Juan Alvarez was sentenced to death by the State of Texas for a double murder. According to court documents Juan Alvarez would drive past a birthday party where he would open fire striking and killing two people. Juan Alvarez would be arrested, convicted and sentenced to death.
Juan Alvarez 2022 Information
|Name||Alvarez, Juan Carlos|
|Date of Birth||03/09/1977|
|Age (when Received)||22|
|Education Level (Highest Grade Completed)||11|
|Date of Offense||06/06/1998 and 06/17/1998|
|Age (at the time of Offense)||21|
|Height (in Feet and Inches)||5′ 7″|
|Weight (in Pounds)||157|
|Native County||San Luis (Mexico)|
Juan Alvarez More News
On June 6, 1998, a group of people celebrated a birthday party outside an apartment complex frequented by individuals associated with local street gangs. After a procession of five cars rolled up to the apartment complex, gunshots rang out. Bullets struck numerous people and killed two men, Adrian Aguirre and Michael Aguirre. Bullet casings found in the street were consistent with having been fired from an assault rifle and a .380.
Eyewitness testimony established Alvarez’s identity as one of the gunmen. Miguel Reyes, a Southwest Cholos gang member, testified at trial that Juan Alvarez directed and participated in the Prestwood shooting. Reyes met up with Alvarez, who was known as “El Chuco,” and the men went to look for members of La Primera. As they traveled to various locations and met up with other members of the Southwest Cholos, Alvarez rode as a passenger in his maroon, four-door vehicle. Reyes explained that gang members then drove in a five-car procession to the Prestwood apartment complex, with Alvarez saying that they would “shoot at the guys from La Primera; at whomever.” Tr. Vol. 19 at 191-93. The gang members found a large number of men in the parking lot clothed in white, the color worn by members of La Primera gang. Alvarez opened his car door, put a weapon similar to an AK-47 to his shoulder, and walked to the front of the vehicle. Alvarez opened fire. Only one other gang member, Santos “Spooky” Flores, shot at the men.
The police arrested Reyes a few days after the shooting in the company of Flores. A gun forensically tied to the murder was found in the front seat of the car in which he was driving. The State charged Reyes with engaging in organized crime in connection with the shootings, but agreed to reduce the charge to aggravated assault for his testimony. Tr. Vol. 20 at 12-14.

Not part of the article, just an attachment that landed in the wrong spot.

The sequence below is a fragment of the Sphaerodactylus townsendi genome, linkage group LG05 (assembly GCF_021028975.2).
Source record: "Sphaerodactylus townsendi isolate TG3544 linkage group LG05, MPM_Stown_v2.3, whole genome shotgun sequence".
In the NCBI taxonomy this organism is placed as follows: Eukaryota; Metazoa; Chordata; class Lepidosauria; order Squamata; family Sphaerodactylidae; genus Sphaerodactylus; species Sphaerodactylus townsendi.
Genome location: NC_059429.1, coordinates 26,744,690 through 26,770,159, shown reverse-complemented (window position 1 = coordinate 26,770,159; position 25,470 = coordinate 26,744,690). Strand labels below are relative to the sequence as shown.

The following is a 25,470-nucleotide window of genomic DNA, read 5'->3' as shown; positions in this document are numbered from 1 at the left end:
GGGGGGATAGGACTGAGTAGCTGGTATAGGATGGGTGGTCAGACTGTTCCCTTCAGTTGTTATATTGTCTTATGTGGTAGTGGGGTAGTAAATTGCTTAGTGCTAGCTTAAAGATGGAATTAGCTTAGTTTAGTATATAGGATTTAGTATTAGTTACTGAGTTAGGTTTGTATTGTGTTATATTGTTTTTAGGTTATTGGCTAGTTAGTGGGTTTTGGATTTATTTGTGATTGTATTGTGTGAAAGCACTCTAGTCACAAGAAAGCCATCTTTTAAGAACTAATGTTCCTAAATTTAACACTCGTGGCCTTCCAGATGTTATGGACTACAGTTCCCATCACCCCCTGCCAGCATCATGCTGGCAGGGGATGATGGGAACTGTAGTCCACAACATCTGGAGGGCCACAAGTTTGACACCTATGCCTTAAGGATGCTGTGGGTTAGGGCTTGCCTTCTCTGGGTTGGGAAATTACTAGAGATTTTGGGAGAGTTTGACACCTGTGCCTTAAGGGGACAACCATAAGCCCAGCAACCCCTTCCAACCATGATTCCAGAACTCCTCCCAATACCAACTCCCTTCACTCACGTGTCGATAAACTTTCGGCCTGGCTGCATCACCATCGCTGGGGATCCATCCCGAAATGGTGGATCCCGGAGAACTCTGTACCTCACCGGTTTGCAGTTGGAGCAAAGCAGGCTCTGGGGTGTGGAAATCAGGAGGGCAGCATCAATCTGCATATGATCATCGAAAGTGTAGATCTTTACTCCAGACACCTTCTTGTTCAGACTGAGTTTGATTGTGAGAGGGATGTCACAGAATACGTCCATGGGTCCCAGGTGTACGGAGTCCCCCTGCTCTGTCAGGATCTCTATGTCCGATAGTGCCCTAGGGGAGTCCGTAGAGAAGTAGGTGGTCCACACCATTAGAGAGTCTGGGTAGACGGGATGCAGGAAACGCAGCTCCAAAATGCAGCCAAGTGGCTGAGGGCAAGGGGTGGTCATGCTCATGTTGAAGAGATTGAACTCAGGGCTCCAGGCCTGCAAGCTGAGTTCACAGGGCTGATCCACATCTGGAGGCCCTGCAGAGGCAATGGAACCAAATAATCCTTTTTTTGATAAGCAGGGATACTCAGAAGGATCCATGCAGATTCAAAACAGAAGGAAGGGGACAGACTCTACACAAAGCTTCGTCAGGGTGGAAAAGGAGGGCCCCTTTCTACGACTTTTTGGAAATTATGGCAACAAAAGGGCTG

Forensic evidence confirmed Juan Alvarez’s involvement in the crime. The police recovered bullets forensic evidence showing that 7.62mm and .380 bullets had been fired at the scene. The victims had been killed by bullets fired from either a .38 or .357 revolver that was never recovered. The police eventually recovered a Russian Norinco assault rifle (often mistaken for an AK-47) from Alvarez’s closet which fired 7.62mm rounds. Ten spent casings recovered from the scene matched Alvarez’s weapon.
Juan Alvarez provided the police a videotaped statement which suggested his involvement in the Prestwood shooting. In that statement, Alvarez professed his membership in the Southwest Cholos. He admitted that he used his car in the Prestwood shooting. He admitted that he knew that his fellow gang members would fire at what they believed were members of a rival gang. Alvarez admitted that he had furnished the assault rifle for the drive-by shooting, but denied firing a weapon himself.
The State of Texas charged fellow gang member Flores with the offense of felony murder for his role in the Prestwood shootings. Flores provided the police a statement that, in a manner similar to the statement given by Alvarez, spread blame to his fellow gang memebrs: “[Flores] does not deny he was at the scene of the shooting, but contends that he was not involved in the shooting.” Santos Flores v. State, 2001 WL 842020, at *1 (Tex. App. – [Hou] July 26, 2001). Flores told the police that Alvarez and Reyes “did all the shooting.” Id. Flores’s confession did not come before the jury in Alvarez’s case.
Witnesses also tied Juan Alvarez to the Woodfair shooting. Flores’ girlfriend testified that she saw him and Alvarez loading weapons before the Woodfair shooting. Alvarez carried a shotgun and assault rifle. They left in Alvarez’s car. When the two men returned later that night, Alvarez had what appeared to be blood stains on his shirt.
Brandy Varela, sister of sixteen-year-old victim José Varela, testified that on June 17, 1998, she went outside her apartment to see her brother and his friend Hugo Perez. As her brother took a jack to help some men with a flat tire, she sensed someone coming toward her. She turned around and saw a man she later identified as Alvarez holding a shotgun. Alvarez yelled “Southwest Cholos, puto” and fired. She ran. A neighbor heard the gunshots and saw a man carrying a shotgun get into a car similar to that owned by Alvarez. When Brandy Varela returned she found the two men dead. José Varela had been killed by shotgun wounds to the face and back.
The police recovered a shotgun from Alvarez’s apartment. Kristi Kim, a DNA analyst with the Houston Police Department Crime Lab, testified that the blood on the shotgun had DNA patterns consistent with Jose Varela’s blood.
In his statement, Juan Alvarez denied firing a weapon at the Woodfair shooting. The State, however, used several of his admissions to suggest his involvement in the crime, such as that: his maroon Nissan Altima was used in the shooting; his wife drove and he rode in the front seat to the location; they carried a shotgun and assault rifle; and he knew gang members planned on shooting somebody, most likely a member of the La Primera gang. The State used these admissions to argue that, even if Alvarez did not pull the trigger, he was guilty of capital murder under Texas’ law of parties. Clerk’s Record at 481.